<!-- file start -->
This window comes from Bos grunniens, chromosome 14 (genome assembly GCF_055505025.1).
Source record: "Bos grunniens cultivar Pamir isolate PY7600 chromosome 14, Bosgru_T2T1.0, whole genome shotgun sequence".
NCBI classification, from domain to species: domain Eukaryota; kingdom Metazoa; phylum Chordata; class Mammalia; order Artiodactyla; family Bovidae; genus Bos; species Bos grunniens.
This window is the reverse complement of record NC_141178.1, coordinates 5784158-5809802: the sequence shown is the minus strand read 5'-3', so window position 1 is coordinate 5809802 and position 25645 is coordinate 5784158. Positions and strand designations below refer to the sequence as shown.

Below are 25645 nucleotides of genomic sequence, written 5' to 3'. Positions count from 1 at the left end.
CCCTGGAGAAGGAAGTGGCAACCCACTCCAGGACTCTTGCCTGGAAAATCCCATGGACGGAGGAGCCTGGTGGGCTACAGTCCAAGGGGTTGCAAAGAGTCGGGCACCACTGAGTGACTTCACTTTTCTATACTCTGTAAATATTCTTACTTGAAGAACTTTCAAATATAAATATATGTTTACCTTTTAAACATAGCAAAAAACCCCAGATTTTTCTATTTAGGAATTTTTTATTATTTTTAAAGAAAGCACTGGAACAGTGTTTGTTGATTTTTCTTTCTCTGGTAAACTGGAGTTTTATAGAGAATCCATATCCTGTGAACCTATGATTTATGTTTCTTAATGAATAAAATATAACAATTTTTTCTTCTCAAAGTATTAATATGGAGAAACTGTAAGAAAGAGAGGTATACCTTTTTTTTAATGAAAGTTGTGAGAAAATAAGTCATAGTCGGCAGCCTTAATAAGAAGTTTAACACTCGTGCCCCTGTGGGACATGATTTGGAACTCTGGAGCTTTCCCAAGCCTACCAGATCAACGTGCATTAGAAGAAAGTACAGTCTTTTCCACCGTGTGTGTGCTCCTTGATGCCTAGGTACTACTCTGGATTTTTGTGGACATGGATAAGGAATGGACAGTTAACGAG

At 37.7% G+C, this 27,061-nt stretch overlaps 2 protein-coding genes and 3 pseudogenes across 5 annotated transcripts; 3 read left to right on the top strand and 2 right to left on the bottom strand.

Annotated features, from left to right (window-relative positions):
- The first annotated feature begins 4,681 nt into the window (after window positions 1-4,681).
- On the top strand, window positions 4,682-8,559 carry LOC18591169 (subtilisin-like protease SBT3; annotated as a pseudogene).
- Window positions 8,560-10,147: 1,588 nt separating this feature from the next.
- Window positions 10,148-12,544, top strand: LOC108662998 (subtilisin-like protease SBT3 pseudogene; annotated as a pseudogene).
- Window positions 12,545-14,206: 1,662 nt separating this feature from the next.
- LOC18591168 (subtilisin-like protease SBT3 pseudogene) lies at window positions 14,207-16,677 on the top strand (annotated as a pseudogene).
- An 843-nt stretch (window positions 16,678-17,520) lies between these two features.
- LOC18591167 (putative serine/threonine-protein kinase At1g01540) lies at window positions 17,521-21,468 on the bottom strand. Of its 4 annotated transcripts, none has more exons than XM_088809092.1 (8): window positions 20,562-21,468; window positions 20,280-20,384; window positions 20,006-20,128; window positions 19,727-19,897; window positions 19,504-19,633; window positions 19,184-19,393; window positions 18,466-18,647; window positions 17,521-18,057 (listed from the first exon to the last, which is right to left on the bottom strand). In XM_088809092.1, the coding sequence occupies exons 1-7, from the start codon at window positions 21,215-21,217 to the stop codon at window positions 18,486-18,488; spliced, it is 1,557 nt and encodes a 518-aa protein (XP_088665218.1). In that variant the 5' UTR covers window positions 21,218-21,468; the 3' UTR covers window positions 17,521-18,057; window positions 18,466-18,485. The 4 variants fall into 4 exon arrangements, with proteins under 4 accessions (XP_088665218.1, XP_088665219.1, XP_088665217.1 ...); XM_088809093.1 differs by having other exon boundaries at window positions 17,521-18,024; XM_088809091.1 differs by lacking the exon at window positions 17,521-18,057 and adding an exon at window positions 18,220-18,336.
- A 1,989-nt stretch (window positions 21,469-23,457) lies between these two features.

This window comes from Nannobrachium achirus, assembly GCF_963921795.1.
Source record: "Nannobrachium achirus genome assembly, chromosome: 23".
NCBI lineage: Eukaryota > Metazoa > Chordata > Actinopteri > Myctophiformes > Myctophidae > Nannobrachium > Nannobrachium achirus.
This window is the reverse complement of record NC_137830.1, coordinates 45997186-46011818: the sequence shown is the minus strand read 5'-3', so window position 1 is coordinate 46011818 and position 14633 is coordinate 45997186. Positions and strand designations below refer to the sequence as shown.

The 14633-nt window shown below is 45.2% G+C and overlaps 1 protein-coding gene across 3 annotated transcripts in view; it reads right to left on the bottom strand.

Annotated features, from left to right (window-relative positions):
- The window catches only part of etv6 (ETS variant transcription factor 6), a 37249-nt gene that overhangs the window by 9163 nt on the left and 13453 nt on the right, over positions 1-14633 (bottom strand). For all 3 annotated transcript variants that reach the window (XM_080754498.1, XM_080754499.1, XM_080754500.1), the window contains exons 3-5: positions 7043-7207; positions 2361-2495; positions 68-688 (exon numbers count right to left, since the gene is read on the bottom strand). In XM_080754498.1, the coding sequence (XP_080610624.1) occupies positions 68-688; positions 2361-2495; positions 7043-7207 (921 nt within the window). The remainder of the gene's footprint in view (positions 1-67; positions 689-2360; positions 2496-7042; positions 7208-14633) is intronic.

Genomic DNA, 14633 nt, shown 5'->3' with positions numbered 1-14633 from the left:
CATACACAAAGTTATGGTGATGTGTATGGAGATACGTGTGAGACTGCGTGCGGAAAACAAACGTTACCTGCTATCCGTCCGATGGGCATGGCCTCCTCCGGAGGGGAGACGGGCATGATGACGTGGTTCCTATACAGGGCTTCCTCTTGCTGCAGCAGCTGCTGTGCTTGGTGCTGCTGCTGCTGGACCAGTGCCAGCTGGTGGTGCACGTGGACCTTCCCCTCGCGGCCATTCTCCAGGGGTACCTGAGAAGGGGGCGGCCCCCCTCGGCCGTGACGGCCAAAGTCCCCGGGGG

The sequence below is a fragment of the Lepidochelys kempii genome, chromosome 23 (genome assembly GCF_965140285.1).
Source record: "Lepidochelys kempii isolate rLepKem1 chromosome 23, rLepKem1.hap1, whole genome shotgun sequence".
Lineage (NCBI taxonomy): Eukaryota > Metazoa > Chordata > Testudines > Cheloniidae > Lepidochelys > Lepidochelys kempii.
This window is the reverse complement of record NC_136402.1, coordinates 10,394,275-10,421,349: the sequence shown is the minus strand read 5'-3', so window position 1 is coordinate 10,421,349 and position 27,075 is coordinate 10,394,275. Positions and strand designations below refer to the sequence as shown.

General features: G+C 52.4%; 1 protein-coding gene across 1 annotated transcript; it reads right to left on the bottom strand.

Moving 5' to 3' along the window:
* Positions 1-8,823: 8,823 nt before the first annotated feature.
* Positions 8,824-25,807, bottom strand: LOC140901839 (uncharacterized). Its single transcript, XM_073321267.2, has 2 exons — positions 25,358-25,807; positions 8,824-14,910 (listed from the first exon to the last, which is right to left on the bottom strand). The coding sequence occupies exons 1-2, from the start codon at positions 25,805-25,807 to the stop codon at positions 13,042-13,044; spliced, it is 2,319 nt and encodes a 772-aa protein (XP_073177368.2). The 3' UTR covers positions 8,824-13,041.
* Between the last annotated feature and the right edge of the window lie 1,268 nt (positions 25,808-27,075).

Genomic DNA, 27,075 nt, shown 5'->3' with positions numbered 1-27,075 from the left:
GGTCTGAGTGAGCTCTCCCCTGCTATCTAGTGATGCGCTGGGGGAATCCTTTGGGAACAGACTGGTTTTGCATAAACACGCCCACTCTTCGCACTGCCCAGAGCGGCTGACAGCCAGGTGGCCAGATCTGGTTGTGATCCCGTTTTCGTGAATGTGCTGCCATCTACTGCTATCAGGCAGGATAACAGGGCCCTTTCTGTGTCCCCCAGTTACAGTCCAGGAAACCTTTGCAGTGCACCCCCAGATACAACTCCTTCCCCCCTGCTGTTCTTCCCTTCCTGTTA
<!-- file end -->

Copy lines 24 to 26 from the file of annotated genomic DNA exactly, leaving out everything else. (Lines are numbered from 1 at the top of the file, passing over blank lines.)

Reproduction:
- The window catches only part of etv6 (ETS variant transcription factor 6), a 37249-nt gene that overhangs the window by 9163 nt on the left and 13453 nt on the right, over positions 1-14633 (bottom strand). For all 3 annotated transcript variants that reach the window (XM_080754498.1, XM_080754499.1, XM_080754500.1), the window contains exons 3-5: positions 7043-7207; positions 2361-2495; positions 68-688 (exon numbers count right to left, since the gene is read on the bottom strand). In XM_080754498.1, the coding sequence (XP_080610624.1) occupies positions 68-688; positions 2361-2495; positions 7043-7207 (921 nt within the window). The remainder of the gene's footprint in view (positions 1-67; positions 689-2360; positions 2496-7042; positions 7208-14633) is intronic.

Genomic DNA, 14633 nt, shown 5'->3' with positions numbered 1-14633 from the left:
CATACACAAAGTTATGGTGATGTGTATGGAGATACGTGTGAGACTGCGTGCGGAAAACAAACGTTACCTGCTATCCGTCCGATGGGCATGGCCTCCTCCGGAGGGGAGACGGGCATGATGACGTGGTTCCTATACAGGGCTTCCTCTTGCTGCAGCAGCTGCTGTGCTTGGTGCTGCTGCTGCTGGACCAGTGCCAGCTGGTGGTGCACGTGGACCTTCCCCTCGCGGCCATTCTCCAGGGGTACCTGAGAAGGGGGCGGCCCCCCTCGGCCGTGACGGCCAAAGTCCCCGGGGG